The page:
Psychotherapy: Psychotherapy involves talking with a mental health provider to treat an emotional problem. Psychotherapy can occur one-on-one or in a group. Psychotherapy for PTSD usually lasts six to 12 weeks, but can take longer.  Psychotherapy teaches people helpful ways to react to frightening events that trigger their PTSD symptoms. Different types of psychotherapy emphasize different things, such as:

  • teaching about trauma and its effects;
  • using relaxation and anger management techniques;
  • providing suggestions for better sleep, diet, and exercise habits;
  • helping people identify and deal with guilt, shame, and other feelings about the dangerous event; and
  • focusing on changing how people react to their PTSD symptoms. For example, psychotherapy helps people to visit places and people that are reminders of the event.

      One helpful type of psychotherapy is Cognitive Behavioral Therapy (CBT). There are several parts to CBT, including Exposure Therapy, Cognitive Restructuring, and Stress Inoculation Training.

  • Exposure Therapy helps people with PTSD face and control their fears by exposing them to the situation or experience they fear, but in a safe way. It uses mental imagery, writing, or visits to the place where the dangerous event occurred. This helps people with PTSD cope with their feelings, particularly their fears.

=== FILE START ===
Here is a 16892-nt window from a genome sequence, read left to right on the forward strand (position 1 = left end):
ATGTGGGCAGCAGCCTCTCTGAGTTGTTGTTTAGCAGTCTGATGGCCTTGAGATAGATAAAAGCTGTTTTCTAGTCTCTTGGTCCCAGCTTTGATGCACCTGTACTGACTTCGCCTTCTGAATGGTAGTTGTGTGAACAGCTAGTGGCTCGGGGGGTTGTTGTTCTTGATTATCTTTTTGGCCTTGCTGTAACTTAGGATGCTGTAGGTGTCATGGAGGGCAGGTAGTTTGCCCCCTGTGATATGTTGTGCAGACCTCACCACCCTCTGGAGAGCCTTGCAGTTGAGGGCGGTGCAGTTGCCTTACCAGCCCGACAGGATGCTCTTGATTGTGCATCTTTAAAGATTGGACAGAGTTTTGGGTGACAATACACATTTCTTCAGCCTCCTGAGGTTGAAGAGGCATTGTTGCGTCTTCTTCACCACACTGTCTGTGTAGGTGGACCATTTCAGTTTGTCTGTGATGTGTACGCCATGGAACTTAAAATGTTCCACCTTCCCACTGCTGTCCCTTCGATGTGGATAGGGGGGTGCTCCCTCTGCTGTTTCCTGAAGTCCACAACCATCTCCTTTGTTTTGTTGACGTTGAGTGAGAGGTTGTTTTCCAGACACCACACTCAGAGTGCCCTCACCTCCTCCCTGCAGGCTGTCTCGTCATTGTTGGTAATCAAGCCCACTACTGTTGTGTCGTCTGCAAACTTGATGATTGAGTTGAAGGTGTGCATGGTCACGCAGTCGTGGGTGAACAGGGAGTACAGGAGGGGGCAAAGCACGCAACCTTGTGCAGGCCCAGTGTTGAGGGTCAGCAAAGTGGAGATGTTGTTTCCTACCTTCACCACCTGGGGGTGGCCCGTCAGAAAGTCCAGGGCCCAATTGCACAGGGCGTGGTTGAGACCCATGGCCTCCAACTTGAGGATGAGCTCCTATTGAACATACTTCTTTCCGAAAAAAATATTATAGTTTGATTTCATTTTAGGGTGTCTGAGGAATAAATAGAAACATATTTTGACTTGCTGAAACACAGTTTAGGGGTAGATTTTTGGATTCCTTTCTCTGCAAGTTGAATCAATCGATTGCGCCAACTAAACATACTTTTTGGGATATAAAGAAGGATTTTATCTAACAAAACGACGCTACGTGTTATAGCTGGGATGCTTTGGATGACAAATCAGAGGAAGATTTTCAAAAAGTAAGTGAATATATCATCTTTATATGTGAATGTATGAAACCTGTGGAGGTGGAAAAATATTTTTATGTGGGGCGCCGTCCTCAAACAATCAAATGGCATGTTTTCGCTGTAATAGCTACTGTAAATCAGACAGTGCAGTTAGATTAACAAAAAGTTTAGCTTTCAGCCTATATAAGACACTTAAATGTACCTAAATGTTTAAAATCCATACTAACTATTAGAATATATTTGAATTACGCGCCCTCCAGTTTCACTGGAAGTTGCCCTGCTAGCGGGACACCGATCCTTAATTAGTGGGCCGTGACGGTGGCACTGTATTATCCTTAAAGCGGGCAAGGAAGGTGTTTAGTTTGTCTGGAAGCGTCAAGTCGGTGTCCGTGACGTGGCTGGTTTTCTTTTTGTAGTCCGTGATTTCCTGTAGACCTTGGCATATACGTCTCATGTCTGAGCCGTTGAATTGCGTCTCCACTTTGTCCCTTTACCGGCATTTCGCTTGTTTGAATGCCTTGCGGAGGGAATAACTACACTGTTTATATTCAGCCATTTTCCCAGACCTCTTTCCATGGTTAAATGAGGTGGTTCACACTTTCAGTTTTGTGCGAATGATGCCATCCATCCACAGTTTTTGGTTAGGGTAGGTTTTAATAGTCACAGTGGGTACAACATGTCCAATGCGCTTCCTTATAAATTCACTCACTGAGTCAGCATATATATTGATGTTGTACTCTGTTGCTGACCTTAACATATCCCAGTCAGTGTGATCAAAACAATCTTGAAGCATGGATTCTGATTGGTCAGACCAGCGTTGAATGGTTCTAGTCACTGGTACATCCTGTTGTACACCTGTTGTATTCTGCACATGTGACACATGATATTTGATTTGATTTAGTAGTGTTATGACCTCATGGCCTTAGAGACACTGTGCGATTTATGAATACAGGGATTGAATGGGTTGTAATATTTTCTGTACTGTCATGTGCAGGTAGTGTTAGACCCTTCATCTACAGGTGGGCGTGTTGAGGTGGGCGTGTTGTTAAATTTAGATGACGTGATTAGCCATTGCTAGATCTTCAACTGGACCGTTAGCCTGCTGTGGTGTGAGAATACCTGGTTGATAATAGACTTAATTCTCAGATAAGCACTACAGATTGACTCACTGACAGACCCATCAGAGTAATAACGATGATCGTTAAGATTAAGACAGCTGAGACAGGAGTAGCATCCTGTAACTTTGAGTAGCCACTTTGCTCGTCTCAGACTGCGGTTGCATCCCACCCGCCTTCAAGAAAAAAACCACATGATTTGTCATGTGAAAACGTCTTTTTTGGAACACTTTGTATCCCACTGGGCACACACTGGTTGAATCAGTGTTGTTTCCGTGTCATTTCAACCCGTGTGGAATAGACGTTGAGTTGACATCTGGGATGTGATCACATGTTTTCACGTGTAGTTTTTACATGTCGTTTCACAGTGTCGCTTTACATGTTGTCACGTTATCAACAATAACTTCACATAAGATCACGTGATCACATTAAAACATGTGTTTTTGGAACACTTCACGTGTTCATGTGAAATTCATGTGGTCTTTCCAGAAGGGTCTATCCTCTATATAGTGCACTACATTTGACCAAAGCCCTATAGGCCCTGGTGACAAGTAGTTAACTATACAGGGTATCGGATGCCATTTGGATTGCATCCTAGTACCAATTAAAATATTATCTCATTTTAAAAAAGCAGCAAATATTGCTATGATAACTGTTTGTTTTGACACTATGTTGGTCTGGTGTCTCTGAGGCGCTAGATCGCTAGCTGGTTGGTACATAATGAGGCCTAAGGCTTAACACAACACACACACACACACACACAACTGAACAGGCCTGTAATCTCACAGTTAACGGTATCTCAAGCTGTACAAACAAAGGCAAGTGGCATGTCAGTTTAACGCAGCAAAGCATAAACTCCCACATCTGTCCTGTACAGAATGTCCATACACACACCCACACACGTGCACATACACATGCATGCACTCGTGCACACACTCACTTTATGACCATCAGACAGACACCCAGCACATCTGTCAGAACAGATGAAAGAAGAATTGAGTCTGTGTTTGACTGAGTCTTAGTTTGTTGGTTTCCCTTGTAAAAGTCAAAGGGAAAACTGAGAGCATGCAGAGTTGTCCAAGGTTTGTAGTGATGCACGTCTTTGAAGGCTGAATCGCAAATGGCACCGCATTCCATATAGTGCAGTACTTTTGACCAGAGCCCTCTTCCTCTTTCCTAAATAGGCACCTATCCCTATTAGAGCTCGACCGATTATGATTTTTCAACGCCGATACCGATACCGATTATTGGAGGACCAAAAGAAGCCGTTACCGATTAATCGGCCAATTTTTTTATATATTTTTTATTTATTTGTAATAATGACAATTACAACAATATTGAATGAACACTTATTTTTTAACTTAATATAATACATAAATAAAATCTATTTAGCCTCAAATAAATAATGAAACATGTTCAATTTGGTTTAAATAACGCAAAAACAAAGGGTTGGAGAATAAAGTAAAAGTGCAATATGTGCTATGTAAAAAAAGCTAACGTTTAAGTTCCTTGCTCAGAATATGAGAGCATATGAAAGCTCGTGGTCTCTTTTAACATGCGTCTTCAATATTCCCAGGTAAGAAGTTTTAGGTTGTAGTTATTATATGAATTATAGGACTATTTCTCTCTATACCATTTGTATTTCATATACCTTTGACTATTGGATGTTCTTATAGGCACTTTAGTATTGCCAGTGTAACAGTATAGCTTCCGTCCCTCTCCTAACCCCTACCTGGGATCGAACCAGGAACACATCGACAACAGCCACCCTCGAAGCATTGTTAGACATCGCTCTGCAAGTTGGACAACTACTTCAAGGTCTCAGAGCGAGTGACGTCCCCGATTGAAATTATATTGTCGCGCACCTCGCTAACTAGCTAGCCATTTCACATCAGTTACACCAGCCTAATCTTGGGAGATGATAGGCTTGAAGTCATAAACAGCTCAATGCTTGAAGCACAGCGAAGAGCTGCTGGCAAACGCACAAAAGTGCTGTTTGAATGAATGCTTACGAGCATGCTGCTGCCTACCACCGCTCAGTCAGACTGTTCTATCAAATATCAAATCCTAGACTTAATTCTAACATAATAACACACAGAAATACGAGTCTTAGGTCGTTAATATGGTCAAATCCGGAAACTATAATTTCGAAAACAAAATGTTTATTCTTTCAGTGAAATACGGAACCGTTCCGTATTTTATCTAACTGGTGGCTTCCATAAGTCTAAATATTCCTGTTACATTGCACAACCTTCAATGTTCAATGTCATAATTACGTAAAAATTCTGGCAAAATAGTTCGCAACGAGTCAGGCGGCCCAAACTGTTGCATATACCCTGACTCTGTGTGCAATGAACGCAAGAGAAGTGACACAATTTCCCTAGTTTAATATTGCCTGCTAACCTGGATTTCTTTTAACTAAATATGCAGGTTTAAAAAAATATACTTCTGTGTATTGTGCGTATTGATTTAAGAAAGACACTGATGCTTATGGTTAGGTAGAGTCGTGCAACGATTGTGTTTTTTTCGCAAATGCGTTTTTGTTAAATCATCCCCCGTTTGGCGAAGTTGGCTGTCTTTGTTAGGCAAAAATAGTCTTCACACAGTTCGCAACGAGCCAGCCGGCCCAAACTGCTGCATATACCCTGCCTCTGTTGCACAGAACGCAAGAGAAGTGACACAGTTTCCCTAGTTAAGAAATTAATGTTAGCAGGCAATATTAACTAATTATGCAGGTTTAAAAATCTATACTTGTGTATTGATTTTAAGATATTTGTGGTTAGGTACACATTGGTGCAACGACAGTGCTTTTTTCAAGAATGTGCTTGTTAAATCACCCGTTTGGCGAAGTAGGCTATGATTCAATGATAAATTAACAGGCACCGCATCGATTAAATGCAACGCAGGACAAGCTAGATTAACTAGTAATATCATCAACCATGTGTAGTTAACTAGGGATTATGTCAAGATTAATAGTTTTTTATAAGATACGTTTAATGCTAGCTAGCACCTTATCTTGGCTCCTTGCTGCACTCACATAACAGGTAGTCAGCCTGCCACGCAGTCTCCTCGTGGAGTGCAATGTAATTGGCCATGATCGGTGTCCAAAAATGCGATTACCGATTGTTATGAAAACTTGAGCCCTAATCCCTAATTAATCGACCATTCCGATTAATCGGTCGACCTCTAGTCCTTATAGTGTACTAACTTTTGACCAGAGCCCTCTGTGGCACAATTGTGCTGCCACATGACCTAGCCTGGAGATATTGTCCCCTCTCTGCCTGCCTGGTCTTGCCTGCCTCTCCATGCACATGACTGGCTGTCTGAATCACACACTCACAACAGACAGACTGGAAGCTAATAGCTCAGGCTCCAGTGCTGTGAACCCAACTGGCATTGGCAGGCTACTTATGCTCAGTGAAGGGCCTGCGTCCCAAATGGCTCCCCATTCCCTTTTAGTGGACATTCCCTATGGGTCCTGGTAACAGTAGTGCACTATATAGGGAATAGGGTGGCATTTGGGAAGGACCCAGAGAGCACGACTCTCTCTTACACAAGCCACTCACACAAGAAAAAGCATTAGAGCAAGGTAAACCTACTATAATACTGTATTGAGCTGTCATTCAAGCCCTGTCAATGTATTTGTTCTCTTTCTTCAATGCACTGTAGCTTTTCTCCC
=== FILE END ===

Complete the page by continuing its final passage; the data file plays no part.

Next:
• Cognitive Restructuring helps people with PTSD make sense of the bad memories. Sometimes people with PTSD remember the event differently than how it actually happened and, as a result, may feel guilt or shame about what is not their fault. Cognitive Restructuring helps them look at what happened in a realistic way.
  • Stress Inoculation Training reduces symptoms by teaching people with PTSD how to reduce anxiety through looking at memories in a more adaptive and functional way.

      CBT often lasts about 12 weeks. It can be conducted individually or in a group of people with similar problems. CBT often entails “homework,” or exercises for the client to do in between sessions. Research indicates that the effects of CBT last longer than those of treatment with medication for people with Panic Disorder, and possibly for those with OCD, PTSD, and Social Phobia. If CBT is effective, a recurrence of the disorder can often be effectively treated quickly and easily with a brief refresher.

      For those who are mildly or moderately anxious, psychotherapy alone is often the best treatment option. However, for certain people, especially those who are severely fearful, a combination of psychotherapy and medication may be necessary.

      Medications: The U.S. Food and Drug Administration has approved two medications for treating adults with PTSD:

  • Sertraline (Zoloft)
  • Paroxetine (Paxil)

      Both are antidepressants which are also used to treat Anxiety Disorders such as PTSD. They may help control symptoms of PTSD such as sadness, worry, anger, and feeling numb inside and make it easier to go through psychotherapy. Sometimes people who take these medications experience side effects. These side effects can be annoying but usually go away after the person has taken the medication for awhile. However, medications affect everyone differently, so any side effects or unusual reactions should be reported to the doctor who prescribed the medication. Sometimes the medication dose needs to be reduced or the time of day at which the medication is taken needs to be changed to help lessen these side effects. The most common side effects of antidepressants like Zoloft and Paxil are: